Remember getting a new box of crayons when you were a kid?
Their smell evokes vivid childhood memories for a lot of us. If you were lucky, you got the big box with 64 colors and a built in sharpener. I quickly figured out that if you kept the crayons sharp, you could mix colors by putting down layers on the paper. The most important thing I remember is that I drew every day.
Here is a card that I drew when I was 6. It’s a bright sunny day, and there is a pine and an apple tree on the horizon. I like how 6-year old me used the cerulean blue crayon to depict the sky. I varied the pressure to depict the white clouds that were floating by instead of coloring the whole sky one color. How did I know how to do this? Most likely this came about through experimentation, and that can only happen when you aren’t attached to any particular outcome.
Inside the card is a heart with the words I love you. This heart is on a lot of my early drawings because it was my favorite thing about my Raggedy Ann doll. It was embroidered on her chest. Raggedy Ann was a cloth doll with red yarn hair. She was often the subject of my portraits in first grade.
Like most 6-year-olds, I often lacked the vocabulary to articulate how I felt, so drawing enabled me to work out feelings and express them on paper. Drawing was also my way of processing things that I encountered in the world. Every new experience was put down on paper somewhere. I never worried about whether or not the perspective was right, or if it was realistic enough. I never worried about people judging me. I just drew.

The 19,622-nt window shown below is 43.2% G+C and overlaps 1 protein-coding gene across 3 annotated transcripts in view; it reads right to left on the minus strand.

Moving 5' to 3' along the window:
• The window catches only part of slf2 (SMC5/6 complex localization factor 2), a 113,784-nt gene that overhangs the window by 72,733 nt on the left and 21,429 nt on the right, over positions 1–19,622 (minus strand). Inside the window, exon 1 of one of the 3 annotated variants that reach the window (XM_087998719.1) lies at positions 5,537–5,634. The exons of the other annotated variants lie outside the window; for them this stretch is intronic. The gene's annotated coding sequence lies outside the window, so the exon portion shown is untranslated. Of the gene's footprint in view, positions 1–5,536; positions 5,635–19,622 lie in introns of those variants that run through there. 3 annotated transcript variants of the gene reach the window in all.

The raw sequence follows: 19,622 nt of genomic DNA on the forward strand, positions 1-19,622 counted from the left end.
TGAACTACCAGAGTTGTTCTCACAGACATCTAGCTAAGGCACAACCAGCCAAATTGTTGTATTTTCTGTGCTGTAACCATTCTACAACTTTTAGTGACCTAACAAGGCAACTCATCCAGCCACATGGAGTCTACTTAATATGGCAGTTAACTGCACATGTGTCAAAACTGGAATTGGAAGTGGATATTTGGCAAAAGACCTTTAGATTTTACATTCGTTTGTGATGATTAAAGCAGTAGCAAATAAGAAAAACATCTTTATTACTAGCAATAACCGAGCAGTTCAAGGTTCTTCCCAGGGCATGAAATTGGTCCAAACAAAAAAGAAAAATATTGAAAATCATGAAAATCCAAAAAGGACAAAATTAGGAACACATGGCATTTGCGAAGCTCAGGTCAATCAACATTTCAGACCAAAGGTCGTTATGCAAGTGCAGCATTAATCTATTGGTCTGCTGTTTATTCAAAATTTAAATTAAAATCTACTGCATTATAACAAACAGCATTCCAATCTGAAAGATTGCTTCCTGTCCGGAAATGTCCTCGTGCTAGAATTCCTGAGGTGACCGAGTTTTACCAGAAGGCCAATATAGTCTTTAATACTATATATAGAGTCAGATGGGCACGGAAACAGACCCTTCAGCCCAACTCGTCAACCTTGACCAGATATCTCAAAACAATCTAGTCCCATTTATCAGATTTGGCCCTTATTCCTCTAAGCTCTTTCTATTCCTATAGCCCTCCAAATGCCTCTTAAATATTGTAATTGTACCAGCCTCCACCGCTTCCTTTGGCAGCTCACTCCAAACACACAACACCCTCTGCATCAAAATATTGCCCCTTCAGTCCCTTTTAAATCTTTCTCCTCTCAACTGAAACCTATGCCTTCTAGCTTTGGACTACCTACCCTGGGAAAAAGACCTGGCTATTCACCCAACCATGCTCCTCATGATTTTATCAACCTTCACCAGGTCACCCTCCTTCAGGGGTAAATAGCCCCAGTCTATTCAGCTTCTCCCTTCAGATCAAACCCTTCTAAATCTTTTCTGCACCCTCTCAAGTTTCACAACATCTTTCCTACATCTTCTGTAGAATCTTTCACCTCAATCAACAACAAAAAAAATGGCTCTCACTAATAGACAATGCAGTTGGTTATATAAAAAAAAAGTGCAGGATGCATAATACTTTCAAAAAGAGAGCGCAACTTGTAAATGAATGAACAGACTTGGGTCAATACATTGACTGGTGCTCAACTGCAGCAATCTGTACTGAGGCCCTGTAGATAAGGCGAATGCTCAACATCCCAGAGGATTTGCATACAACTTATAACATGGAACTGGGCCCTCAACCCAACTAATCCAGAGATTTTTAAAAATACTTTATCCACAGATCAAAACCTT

“It took me four years to paint like Raphael, but a lifetime to paint like a child.”
The goal for my art this year is work toward drawing like a 6 year old again! Some feelings can only be expressed visually. Six year old Cindi is still in there somewhere. I need to find her and let her remind me of how great is to create only for myself. All I need to do is give her a sketchbook and a box of new crayons, and she’ll make something awesome.